FOC Member Lecture Series | Researching Burial Locations in Orleans Parish with Emily Ford

FOC Member Lecture Series
Cemetery Titles & Property Ownership with Emily Ford

Tue, Aug 20, 2024
6:00 p.m. to 7:30 p.m. CDT
Virtual Events

Join Friends of the Cabildo for a virtual evening with cemetery historian Emily Ford as she discusses cemetery titles and property ownership. We’re excited that Ford will be with us for the entire month of August to share important information about the research and preservation of our local cemeteries. 

This program is provided free to members of the Friends of the Cabildo. Tickets for non-members are $10 per lecture or $25 for access to all lectures in the yearly series. The program will take place virtually on Zoom. Please register and/or purchase tickets for the lecture at the Friends of the Cabildo website. 

About the Lecturer
Emily Ford is a cemetery preservationist, monumental mason, and writer of New Orleans cemetery history.  She has worked in New Orleans cemeteries since 2011 and wrote her graduate thesis on historic craft in Lafayette Cemetery No. 1.  She is a graduate of the Clemson University-College of Charleston Master of Science in Historic Preservation program.

Ms. Ford’s work focuses on empowering cemetery stakeholders in the care and preservation of their property.  As owner of Oak and Laurel Cemetery Preservation, LLC, she has completed dozens of tomb, tablet and monument restorations as well as an ongoing, scholarly-cited blog presenting historic cemetery research.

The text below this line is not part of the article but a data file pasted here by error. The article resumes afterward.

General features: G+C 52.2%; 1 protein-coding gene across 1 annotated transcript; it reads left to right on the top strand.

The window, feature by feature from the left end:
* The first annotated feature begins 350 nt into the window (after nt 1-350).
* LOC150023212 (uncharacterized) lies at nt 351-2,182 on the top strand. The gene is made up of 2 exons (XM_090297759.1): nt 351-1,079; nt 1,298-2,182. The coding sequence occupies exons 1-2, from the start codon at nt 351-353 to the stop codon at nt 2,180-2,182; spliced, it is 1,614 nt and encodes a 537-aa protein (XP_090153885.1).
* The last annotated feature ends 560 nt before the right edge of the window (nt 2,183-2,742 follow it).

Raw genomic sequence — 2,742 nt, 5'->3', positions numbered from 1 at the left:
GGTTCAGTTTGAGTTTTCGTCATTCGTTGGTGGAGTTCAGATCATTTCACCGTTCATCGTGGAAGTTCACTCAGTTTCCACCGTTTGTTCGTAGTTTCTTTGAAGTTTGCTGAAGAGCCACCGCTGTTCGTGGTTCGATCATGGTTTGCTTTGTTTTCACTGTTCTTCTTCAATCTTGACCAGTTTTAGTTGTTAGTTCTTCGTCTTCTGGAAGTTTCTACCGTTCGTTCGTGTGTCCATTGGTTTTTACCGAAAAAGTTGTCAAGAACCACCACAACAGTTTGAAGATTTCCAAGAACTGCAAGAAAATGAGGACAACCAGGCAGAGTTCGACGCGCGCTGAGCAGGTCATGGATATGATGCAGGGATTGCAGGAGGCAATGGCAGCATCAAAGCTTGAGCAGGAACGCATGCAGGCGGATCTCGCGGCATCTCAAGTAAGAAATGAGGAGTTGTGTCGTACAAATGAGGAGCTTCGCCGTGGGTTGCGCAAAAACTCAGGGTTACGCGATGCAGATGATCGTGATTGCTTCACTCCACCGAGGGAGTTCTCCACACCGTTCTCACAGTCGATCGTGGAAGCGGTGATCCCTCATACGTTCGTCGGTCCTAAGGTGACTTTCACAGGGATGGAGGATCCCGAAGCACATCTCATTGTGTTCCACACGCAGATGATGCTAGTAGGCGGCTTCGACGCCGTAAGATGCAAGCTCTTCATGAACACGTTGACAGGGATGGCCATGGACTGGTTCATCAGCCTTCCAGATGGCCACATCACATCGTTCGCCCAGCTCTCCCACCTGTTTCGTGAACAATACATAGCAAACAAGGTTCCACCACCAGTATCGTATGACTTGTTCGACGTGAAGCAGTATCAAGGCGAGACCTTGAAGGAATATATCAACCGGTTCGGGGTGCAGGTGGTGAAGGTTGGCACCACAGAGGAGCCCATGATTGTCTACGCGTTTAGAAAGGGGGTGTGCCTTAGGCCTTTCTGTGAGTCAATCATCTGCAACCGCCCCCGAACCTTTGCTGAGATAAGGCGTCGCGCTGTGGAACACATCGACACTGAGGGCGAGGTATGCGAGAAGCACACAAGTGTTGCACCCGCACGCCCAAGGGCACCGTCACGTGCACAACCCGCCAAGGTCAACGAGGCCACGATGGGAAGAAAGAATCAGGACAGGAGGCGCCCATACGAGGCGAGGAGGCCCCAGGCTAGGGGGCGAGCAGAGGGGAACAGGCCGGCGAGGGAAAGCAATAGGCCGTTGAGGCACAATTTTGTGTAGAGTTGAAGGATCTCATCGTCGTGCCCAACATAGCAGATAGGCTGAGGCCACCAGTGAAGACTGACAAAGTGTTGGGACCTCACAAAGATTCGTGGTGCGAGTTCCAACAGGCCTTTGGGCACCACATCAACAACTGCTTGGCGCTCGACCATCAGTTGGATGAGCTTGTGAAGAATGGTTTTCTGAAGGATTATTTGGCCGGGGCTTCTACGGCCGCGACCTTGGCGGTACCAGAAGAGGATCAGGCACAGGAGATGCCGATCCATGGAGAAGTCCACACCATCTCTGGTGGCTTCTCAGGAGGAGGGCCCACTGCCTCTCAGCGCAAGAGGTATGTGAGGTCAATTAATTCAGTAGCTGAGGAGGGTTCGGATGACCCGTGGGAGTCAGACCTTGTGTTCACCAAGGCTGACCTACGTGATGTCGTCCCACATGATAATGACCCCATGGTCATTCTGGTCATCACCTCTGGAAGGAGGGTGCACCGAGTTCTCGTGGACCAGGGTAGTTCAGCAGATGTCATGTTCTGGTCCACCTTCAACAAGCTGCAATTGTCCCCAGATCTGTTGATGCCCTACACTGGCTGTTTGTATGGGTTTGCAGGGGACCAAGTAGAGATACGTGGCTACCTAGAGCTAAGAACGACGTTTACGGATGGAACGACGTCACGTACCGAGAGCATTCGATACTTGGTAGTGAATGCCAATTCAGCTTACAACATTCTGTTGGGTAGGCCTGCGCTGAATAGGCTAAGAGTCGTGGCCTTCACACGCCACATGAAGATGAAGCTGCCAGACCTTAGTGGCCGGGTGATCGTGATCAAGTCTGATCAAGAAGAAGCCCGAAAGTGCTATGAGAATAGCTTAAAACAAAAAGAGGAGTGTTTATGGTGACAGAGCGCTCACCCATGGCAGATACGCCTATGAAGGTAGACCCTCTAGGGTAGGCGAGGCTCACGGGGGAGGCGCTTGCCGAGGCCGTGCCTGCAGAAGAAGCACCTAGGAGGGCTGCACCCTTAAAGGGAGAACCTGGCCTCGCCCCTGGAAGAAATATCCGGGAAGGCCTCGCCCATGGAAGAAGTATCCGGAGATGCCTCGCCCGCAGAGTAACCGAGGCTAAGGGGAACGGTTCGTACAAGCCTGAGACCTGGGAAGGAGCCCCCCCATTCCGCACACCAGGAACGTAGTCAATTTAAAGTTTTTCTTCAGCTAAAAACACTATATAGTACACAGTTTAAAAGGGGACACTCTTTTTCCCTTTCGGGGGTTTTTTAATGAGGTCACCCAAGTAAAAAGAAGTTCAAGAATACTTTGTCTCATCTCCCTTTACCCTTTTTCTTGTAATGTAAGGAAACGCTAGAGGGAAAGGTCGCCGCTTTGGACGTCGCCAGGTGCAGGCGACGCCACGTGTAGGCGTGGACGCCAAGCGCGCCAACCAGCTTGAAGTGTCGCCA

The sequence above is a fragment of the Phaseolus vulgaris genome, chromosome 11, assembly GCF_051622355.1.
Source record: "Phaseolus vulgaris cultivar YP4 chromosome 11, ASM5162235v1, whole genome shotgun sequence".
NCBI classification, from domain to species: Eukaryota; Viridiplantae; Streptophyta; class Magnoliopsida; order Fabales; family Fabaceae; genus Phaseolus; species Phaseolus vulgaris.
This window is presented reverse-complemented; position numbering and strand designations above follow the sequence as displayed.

Current Research at Tulane University
“Chronicling Labor in New Orleans Cemeteries,” is an oral history project which will produce ten professionally-recorded and transcribed oral histories of career laborers in New Orleans cemeteries.

Since their beginnings in 1789, the cemeteries of New Orleans were built by largely marginalized people whose stories have not been included in the historical narrative. Larger-profile figures—wealthy and educated architects, sculptors, and preservationists—have dominated our understanding of how the cemeteries have become what they are. But who built them? 

This oral history project will illuminate the blind spots in how cemeteries are understood. The project will include ten individuals who have worked in New Orleans cemeteries for at least thirty years—some much longer. The proposed interviewees are monument setters, burial crew members, masons, stone dealers and sales agents. They range in age from late-50s to mid-90s. This moment is critical to commit their stories to documentation, before they are gone forever. 

“Chronicling Labor in New Orleans Cemeteries” will interview each subject using professional oral history equipment and methods. Each interview will be professionally transcribed and prepared for archival housing and research. For the first time in two centuries, the words of the gravedigger and the bricklayer will be part of the historic cemetery narrative.

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